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A major role for common genetic variation in anxiety disorders
Kirstin L. Purves,
Jonathan R. I. Coleman,
Sandra M. Meier,
Katrina A. S. Davis,
Anders D. Børglum,
Shing Wan Choi,
Héléna A Gaspar,
John M. Hettema,
Andrew M. McIntosh,
Preben Bo Mortensen,
Kristin K. Nicodemus,
Thalia C. Eley
Posted 16 Oct 2017
bioRxiv DOI: 10.1101/203844 (published DOI: 10.1038/s41380-019-0559-1)
Posted 16 Oct 2017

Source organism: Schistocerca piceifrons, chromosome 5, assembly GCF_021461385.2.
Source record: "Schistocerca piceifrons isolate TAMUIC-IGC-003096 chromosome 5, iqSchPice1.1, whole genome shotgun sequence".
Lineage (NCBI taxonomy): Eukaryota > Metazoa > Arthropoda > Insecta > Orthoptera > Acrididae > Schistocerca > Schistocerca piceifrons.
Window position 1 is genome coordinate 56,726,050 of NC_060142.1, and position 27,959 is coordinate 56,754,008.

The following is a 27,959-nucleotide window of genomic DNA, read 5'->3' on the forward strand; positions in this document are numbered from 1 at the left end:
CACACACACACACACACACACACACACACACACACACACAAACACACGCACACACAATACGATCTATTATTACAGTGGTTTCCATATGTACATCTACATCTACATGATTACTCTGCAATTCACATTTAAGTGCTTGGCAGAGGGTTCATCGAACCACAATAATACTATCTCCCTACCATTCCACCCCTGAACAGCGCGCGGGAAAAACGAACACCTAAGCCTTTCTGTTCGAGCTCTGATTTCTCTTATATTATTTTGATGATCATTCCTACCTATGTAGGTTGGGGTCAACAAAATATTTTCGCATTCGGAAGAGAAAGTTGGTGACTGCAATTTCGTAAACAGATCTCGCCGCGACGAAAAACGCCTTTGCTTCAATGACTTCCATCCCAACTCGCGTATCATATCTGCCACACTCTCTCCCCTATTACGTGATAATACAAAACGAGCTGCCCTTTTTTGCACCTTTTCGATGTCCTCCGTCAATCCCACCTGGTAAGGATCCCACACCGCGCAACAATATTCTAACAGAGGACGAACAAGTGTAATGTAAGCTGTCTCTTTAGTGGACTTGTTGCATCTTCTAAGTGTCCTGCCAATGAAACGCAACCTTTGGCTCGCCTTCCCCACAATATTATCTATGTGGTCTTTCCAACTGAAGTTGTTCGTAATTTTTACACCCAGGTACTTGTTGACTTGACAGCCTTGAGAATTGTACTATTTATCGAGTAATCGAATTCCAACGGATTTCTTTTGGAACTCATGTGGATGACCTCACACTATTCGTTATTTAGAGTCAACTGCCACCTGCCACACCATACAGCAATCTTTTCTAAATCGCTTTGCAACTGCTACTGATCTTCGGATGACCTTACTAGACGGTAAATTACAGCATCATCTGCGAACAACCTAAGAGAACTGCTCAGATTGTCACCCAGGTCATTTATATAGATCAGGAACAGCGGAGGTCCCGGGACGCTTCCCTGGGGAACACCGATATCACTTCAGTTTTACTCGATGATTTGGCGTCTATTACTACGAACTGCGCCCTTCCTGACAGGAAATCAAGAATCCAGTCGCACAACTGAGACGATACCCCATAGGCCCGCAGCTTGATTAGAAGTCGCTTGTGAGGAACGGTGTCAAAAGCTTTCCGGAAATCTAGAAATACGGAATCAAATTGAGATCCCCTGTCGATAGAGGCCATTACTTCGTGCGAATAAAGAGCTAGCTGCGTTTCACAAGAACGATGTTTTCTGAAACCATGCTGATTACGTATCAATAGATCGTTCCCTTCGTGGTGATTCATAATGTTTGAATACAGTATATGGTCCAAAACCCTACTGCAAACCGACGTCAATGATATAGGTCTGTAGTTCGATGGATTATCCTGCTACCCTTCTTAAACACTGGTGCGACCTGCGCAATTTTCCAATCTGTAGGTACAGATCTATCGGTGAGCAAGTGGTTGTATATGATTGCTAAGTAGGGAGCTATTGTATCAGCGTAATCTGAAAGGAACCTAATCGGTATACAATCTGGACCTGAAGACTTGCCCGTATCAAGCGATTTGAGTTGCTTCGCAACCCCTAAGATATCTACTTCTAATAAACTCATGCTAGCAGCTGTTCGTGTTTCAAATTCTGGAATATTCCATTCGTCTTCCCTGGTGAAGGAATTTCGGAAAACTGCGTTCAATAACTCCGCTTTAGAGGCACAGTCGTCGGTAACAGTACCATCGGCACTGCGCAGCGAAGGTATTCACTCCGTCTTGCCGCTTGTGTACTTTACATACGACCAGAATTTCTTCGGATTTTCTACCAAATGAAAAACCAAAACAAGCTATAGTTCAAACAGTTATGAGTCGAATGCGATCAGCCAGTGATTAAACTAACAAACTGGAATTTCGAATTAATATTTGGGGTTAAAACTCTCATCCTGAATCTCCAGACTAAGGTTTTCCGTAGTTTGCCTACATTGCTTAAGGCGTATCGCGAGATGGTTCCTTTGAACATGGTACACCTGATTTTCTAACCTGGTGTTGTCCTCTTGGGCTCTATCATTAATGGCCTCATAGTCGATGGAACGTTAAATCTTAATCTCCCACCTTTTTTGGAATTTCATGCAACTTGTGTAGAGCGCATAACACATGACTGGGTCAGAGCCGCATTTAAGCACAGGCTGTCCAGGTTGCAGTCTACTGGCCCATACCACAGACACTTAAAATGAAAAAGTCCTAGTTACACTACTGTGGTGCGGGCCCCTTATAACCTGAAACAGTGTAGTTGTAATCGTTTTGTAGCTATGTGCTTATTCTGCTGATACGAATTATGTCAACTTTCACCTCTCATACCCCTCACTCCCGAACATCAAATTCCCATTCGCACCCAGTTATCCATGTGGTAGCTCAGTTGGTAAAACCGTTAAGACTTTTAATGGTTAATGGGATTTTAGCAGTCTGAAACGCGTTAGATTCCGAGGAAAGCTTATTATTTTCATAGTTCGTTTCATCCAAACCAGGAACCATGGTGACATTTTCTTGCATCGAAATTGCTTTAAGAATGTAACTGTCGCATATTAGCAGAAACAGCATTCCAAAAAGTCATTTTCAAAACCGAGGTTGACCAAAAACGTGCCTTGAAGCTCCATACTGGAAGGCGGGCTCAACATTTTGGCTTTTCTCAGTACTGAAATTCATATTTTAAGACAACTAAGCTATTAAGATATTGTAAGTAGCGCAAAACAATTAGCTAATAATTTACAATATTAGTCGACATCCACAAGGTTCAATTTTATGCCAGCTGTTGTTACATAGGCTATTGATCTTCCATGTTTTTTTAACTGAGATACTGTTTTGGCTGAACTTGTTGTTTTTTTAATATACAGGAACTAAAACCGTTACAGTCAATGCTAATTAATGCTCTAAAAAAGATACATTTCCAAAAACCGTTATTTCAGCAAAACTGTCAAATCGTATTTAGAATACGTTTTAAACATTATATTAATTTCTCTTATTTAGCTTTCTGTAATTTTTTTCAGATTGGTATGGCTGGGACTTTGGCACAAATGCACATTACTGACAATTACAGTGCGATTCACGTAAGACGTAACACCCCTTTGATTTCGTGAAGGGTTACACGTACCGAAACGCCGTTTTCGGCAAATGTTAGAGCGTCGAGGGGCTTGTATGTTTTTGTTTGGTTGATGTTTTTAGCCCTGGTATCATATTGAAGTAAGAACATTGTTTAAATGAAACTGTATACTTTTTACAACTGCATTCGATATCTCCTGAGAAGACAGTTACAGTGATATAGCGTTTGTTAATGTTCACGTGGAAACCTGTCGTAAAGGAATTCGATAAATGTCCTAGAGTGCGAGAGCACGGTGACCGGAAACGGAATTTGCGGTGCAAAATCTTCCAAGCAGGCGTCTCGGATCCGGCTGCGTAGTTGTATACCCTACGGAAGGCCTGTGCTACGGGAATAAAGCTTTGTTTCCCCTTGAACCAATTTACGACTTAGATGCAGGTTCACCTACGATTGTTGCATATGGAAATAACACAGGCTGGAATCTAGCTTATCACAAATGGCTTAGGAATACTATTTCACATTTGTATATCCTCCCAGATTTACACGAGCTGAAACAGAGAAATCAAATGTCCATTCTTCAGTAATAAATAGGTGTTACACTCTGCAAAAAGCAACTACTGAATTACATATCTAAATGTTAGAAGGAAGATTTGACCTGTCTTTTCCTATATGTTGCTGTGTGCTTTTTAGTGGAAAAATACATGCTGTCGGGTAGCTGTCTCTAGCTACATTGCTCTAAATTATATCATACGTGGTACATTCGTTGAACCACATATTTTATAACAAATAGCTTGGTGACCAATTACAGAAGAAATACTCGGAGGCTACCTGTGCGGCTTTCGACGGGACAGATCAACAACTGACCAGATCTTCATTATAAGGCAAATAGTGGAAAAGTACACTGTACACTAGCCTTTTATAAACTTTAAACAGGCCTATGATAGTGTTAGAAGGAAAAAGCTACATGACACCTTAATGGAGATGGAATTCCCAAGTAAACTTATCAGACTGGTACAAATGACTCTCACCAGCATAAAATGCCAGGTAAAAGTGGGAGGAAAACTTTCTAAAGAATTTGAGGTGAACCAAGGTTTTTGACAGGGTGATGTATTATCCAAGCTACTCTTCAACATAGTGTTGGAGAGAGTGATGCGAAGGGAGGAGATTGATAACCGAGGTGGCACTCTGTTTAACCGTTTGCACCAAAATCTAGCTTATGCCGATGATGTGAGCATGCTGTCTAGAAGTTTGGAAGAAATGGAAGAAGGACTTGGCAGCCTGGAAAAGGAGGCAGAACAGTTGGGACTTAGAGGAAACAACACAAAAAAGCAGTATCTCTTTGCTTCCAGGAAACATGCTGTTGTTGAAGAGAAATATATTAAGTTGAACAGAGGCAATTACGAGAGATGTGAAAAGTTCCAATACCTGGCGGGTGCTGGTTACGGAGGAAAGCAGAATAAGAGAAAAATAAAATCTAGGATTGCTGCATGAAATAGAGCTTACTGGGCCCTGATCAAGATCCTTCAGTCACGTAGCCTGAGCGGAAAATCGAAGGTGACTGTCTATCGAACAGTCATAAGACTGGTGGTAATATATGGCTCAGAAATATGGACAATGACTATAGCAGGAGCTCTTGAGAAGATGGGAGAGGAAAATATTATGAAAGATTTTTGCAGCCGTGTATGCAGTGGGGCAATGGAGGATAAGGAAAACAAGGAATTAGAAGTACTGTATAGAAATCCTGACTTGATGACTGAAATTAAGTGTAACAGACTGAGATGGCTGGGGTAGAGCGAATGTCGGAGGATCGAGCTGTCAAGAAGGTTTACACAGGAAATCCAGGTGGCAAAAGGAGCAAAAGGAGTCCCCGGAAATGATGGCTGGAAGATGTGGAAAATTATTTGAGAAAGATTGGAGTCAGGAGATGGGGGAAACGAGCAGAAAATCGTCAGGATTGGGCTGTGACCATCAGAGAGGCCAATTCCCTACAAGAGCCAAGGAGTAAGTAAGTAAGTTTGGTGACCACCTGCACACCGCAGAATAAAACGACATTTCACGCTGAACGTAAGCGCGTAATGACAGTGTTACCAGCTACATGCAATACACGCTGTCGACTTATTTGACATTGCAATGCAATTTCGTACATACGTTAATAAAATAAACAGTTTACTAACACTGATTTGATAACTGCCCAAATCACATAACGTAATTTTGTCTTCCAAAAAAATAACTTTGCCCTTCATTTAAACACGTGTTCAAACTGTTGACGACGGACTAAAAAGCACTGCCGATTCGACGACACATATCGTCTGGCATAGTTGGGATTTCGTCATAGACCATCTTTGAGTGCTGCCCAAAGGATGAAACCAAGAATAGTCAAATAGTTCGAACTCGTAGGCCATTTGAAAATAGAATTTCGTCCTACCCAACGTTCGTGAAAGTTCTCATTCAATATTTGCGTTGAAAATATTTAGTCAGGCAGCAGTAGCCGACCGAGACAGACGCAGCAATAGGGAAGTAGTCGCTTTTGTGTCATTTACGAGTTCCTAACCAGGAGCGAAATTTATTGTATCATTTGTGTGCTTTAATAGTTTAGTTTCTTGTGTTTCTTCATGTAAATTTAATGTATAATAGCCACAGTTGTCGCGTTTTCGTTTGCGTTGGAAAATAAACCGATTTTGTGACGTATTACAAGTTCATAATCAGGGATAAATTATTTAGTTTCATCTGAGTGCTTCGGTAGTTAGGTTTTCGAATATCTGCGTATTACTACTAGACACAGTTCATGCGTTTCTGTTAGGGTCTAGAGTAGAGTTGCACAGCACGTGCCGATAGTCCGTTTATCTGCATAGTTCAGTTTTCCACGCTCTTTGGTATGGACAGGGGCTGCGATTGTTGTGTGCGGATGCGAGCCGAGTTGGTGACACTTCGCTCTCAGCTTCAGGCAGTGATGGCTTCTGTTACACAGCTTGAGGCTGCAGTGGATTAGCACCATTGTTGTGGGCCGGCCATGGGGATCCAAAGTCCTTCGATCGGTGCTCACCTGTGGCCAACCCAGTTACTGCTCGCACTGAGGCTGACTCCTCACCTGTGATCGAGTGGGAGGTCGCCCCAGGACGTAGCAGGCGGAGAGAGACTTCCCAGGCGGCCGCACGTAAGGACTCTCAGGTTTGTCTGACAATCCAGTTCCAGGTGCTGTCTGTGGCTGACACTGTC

Anxiety disorders are common, complex psychiatric disorders with twin heritabilities of 30-60%. We conducted a genome-wide association study of Lifetime Anxiety Disorder (n = 83 565) and an additional Current Anxiety Symptoms (n= 77 125) analysis. The liability scale common variant heritability estimate for Lifetime Anxiety Disorder was 26%, and for Current Anxiety Symptoms was 31%. Five novel genome-wide significant loci were identified including an intergenic region on chromosome 9 that has previously been associated with neuroticism, and a locus overlapping the BDNF receptor gene, NTRK2. Anxiety showed significant genetic correlations with depression and insomnia as well as coronary artery disease, mirroring findings from epidemiological studies. We conclude that common genetic variation accounts for a substantive proportion of the genetic architecture underlying anxiety.
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